1. What was VHA’s approach to its NSQIP program?
The VHA's NSQIP includes the following components:
• An annual report prepared for the chief of surgery of each medical center, comparing local outcomes with those of other (anonymous) VA hospitals and to the performance of all VA hospitals combined. • An annual performance evaluation by an executive committee that communicates praise or concerns about high- and low-performing centers. • The provision of self-assessment tools for use by local centers to improve care. • Structured site visits by a team of experts, when requested by local centers, to evaluate potential problems and give advice regarding care and performance. • Identification and dissemination of good practices associated with better outcomes.
2. How were benchmark standards established?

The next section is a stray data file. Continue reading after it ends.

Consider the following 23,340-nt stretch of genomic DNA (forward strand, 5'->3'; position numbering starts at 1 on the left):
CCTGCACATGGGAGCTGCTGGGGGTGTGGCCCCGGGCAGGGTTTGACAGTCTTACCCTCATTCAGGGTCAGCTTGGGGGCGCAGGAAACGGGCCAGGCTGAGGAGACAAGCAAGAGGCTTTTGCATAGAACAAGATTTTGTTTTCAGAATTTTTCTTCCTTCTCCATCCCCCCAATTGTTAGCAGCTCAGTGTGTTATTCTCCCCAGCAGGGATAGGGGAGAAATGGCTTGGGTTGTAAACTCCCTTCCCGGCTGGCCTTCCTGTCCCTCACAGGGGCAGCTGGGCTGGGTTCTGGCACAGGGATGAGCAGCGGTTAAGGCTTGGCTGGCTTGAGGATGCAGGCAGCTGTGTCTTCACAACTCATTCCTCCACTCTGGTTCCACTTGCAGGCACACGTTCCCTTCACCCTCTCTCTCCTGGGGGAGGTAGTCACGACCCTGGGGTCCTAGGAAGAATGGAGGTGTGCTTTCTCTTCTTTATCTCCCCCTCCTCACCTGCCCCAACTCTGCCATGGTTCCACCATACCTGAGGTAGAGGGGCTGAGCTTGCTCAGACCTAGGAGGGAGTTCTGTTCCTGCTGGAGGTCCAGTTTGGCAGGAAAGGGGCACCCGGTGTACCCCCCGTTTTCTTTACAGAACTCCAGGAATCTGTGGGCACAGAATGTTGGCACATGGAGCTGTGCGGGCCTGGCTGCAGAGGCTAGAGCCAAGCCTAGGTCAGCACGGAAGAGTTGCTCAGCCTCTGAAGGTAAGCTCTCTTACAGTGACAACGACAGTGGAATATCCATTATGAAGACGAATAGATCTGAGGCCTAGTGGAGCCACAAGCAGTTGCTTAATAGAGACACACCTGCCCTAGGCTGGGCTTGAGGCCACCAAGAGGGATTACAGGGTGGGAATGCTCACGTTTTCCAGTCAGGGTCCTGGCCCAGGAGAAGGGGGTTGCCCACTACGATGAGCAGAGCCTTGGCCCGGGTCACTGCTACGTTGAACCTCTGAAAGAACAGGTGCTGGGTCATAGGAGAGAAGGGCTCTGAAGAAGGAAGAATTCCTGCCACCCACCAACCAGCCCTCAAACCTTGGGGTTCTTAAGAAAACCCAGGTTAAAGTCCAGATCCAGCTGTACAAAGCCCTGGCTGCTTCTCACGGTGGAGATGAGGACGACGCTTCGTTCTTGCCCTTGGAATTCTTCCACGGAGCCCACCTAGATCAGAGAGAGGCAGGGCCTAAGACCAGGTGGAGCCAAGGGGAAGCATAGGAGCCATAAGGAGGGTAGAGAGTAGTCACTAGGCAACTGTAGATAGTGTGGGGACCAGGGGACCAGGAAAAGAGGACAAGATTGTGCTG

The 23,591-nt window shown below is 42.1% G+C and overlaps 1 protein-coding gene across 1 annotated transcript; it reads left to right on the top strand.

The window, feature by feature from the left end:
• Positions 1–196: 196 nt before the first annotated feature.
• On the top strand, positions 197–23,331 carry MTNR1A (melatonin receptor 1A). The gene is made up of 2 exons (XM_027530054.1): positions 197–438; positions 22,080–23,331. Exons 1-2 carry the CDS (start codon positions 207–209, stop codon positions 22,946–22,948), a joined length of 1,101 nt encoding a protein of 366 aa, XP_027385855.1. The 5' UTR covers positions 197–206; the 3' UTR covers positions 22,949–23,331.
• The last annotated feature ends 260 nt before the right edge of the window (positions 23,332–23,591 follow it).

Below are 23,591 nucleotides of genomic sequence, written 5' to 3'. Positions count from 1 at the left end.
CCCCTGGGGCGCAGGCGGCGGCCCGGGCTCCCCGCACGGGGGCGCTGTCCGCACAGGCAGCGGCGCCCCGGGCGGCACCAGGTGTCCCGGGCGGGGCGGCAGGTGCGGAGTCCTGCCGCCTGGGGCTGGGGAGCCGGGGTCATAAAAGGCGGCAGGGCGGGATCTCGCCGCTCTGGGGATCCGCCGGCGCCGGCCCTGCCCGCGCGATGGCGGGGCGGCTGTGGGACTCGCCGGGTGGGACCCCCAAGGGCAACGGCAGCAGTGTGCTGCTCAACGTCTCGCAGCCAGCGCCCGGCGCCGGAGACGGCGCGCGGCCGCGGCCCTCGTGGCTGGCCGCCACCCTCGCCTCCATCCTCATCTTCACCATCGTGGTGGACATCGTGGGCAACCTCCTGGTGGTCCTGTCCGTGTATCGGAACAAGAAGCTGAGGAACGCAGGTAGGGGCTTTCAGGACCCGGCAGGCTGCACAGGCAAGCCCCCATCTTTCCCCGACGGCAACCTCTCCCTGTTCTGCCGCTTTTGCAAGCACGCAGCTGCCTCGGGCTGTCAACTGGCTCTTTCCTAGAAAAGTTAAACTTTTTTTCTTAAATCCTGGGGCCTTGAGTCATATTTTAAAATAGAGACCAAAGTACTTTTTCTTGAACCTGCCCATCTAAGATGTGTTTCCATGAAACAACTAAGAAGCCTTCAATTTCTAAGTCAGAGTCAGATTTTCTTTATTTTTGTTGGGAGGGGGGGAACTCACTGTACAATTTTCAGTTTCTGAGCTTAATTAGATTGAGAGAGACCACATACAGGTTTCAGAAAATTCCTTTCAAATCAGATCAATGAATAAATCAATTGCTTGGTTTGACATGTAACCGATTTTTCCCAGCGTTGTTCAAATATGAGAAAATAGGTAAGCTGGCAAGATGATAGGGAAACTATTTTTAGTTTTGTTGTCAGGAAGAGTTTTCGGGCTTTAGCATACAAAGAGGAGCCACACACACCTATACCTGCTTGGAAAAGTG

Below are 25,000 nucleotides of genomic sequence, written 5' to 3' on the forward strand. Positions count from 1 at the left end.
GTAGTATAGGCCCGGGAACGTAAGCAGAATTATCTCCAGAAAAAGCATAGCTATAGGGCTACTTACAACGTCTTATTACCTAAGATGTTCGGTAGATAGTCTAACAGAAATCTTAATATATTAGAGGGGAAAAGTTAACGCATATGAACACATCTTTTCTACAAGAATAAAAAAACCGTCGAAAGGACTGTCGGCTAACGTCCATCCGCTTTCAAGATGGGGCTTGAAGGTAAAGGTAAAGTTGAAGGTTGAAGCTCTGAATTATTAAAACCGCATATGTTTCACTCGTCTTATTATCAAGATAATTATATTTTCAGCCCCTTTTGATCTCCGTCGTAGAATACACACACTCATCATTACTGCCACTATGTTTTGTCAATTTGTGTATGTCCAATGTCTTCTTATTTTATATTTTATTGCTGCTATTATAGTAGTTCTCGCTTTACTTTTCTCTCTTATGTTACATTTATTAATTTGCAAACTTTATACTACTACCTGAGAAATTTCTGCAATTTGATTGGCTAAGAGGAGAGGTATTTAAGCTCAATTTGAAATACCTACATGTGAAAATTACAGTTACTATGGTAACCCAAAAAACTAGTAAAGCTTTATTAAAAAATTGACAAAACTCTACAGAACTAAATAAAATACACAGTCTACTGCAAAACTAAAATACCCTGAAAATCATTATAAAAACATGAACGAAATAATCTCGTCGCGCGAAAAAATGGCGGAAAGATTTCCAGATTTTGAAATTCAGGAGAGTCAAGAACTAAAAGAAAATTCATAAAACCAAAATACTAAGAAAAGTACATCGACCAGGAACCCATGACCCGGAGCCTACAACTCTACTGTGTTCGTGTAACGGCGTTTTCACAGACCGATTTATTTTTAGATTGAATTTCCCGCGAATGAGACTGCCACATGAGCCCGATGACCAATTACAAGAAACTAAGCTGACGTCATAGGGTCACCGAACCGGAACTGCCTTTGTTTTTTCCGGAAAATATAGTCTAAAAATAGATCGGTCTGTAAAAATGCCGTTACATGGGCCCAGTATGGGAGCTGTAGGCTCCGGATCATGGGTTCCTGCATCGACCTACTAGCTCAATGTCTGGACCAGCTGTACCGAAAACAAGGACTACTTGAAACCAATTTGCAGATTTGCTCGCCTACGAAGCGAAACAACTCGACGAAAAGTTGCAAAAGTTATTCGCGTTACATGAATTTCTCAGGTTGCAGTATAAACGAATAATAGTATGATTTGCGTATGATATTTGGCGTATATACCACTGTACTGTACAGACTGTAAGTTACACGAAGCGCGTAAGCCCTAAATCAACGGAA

In 1993, the Veterans Health Administration (VHA) conducted the National VA Surgical Risk Study (NVASRS), with the aim of developing and validating risk-adjustment models for the prediction of surgical outcome and the comparative assessment of the quality of surgical care among multiple facilities. On the basis of data from 87,078 major surgical procedures, risk-adjustment models for 30-day mortality and morbidity rates were developed for all non-cardiac surgery and for various sub-specialties. The ability of these models to detect variations in the quality of surgical care was demonstrated in a validation study. Separate models were developed for risk adjustment of the 30-day mortality rate of cardiac surgery, based on a previously published methodology. The NVASRS provided the VHA with a validated tool with which the quality of surgery could potentially be monitored, compared, and improved in all 132 of the VAMCs performing surgery. Hence, based on the results of the NVASRS, the National VA Surgical Quality Improvement Program (NSQIP) was established in January 1994; it provided, for the first time, a reporting and managerial...
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